Standard Presbyterian communion service, with call to worship, confession and assurance of pardon, scripture readings, sermon, affirmation of faith, eucharist and dismissal. The clergy were each vested in white Geneva gown and red stole; all others wore street clothes. The hymns were traditional and well-chosen, featuring several spirituals. Communion was done pew-style - the clergy broke a loaf of bread but we received individual crouton-like cubes and wee cuppies while the broken loaf remained untouched. I'm not sure what Jesus' Jewish mother would have to say about good food going to waste.

Exactly how long was the sermon?

15 minutes.

On a scale of 1-10, how good was the preacher?

8 – A well prepared message, well delivered.

In a nutshell, what was the sermon about?

The pastor mentioned the film Field of Dreams as a metaphor for optimism and hope. Pentecost is a day to remember where the Church came from and where it is going. No matter how "out of shape" the modern Church may have become, it is still God's Church and will always enjoy the continuing assurance of God's presence. The Church is always changing under the guiding hand of God. Without change, it would become a museum. The love of Christ draws us always toward closer and more caring fellowship with each other. The way is challenging, but Christ is always walking with his Church.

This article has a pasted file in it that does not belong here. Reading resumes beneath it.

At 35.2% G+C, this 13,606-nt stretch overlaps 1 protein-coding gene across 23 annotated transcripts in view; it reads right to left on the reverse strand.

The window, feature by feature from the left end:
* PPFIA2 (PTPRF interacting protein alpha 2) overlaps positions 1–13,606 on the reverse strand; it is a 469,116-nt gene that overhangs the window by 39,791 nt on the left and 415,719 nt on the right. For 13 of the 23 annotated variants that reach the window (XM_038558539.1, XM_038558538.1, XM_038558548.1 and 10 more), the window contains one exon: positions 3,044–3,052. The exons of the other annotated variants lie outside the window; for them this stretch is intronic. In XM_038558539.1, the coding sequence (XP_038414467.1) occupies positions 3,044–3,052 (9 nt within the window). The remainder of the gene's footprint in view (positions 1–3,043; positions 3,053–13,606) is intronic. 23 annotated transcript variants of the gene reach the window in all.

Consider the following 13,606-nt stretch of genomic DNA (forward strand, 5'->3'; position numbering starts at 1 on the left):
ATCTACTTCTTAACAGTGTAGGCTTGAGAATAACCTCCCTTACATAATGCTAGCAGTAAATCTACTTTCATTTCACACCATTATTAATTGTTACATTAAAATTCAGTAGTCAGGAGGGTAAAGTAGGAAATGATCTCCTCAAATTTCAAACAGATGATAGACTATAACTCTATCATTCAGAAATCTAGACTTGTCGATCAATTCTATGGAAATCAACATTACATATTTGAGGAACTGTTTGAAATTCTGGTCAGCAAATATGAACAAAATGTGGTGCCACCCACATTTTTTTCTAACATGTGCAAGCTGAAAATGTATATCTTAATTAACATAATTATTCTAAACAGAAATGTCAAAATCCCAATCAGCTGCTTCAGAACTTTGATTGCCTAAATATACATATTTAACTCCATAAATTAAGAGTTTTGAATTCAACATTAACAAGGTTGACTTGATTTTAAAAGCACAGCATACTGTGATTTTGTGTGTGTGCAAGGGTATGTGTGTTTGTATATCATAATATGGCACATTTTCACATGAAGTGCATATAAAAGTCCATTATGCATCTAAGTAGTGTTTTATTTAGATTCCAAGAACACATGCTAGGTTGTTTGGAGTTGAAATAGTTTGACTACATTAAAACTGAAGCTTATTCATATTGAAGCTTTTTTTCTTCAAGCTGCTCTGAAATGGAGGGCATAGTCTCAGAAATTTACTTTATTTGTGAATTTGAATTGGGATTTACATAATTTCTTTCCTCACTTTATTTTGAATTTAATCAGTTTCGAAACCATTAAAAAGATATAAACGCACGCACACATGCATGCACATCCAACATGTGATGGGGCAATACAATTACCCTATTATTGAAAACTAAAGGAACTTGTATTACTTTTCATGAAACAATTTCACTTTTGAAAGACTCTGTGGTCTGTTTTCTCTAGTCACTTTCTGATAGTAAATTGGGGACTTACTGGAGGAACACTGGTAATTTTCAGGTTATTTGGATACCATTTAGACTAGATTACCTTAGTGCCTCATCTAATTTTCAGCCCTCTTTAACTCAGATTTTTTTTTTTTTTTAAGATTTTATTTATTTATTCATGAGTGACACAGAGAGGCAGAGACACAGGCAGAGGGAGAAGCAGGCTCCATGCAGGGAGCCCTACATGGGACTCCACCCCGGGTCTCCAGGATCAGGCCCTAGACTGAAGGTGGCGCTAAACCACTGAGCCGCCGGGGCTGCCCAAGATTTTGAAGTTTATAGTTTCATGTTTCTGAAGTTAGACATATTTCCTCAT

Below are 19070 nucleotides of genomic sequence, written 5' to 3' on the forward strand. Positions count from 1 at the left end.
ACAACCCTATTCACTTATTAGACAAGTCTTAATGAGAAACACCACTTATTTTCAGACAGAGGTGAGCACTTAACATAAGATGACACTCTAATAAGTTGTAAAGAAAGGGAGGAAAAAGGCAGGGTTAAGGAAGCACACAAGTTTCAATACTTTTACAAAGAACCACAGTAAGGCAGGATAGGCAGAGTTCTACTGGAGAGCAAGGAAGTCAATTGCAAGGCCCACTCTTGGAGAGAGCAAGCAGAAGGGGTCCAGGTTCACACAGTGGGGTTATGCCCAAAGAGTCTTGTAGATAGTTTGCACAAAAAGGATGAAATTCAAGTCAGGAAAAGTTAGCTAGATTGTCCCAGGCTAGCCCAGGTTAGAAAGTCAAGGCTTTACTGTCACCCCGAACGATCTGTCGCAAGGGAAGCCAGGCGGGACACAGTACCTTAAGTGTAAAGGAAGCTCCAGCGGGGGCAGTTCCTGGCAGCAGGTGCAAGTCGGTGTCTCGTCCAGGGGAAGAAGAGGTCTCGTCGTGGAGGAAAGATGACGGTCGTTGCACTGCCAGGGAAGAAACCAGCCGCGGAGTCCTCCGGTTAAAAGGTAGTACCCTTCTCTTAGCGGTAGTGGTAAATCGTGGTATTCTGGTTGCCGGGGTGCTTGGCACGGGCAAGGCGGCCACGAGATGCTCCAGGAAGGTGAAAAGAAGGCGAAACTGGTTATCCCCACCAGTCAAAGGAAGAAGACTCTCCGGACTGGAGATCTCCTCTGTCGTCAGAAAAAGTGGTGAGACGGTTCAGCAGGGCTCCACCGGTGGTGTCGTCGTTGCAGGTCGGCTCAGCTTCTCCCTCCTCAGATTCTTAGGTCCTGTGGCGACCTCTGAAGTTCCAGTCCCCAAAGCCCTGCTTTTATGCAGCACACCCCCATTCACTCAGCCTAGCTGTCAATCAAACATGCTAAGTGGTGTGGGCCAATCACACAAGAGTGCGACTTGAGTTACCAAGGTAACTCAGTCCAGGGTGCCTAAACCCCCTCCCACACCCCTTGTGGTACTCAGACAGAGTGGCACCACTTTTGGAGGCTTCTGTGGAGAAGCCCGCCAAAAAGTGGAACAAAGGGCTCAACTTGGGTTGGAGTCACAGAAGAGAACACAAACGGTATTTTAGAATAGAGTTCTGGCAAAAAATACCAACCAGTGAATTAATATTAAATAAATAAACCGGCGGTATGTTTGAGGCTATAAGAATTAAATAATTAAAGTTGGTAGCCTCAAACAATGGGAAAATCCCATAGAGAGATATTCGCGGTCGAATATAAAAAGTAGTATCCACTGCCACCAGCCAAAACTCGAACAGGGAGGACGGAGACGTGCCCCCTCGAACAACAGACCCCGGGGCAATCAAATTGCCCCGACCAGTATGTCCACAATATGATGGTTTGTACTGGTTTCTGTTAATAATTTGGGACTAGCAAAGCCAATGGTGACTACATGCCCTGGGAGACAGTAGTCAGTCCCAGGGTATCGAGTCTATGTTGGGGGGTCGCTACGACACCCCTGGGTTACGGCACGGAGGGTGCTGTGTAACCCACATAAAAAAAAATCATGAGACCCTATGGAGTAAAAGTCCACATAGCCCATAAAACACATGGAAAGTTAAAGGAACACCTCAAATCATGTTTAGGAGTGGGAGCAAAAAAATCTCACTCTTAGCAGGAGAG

Which part of the service was like being in heaven?

The music was top-rate. Both the pianist and organist played with competence, and the choir sang beautifully and with great professionalism. At communion, the pianist played a meditation on "Were you there when they crucified my Lord", which was very touching.

And which part was like being in... er... the other place?

At the doxology we didn't praise "Father, Son and Holy Ghost," but rather "Triune God, whom we adore." I hate it when perfectly good prayers are ruined by an attempt at all-inclusiveness.

What happened when you hung around after the service looking lost?

I had noticed that the lady sitting next to me was taking pictures during the service also. As the organist struck up the recessional, she asked me if my photos had turned out. "Call me old-fashioned," I said, "but I never check my photos while they are still in the camera - I always wait until I copy them to the computer." She also said that I needn't have bothered taking notes, as recordings of all services are available for a small fee. She also reminded me to be sure to stop by for coffee. As I was walking out, the pastor shook my hand and said it was nice that I had come.

How would you describe the after-service coffee?

Strong, hot coffee, just the way I like it, served in styrofoam cups. There was also an assortment of cookies and cakes. People sat at tables visiting, but no one seemed to notice me. Finally, as I was walking out, a lady said, "You're a visitor, arent you?" and we chatted a bit.

How would you feel about making another visit (where 10 = ecstatic, 0 = terminal)?

8 – I liked the preaching, the music, and their approach to liturgy, and these are the things I look for in a church. I'll be back another time.

Did the service make you feel glad to be a Christian?


What one thing will you remember about all this in seven days' time ?

The pianist's meditation on "Were you there."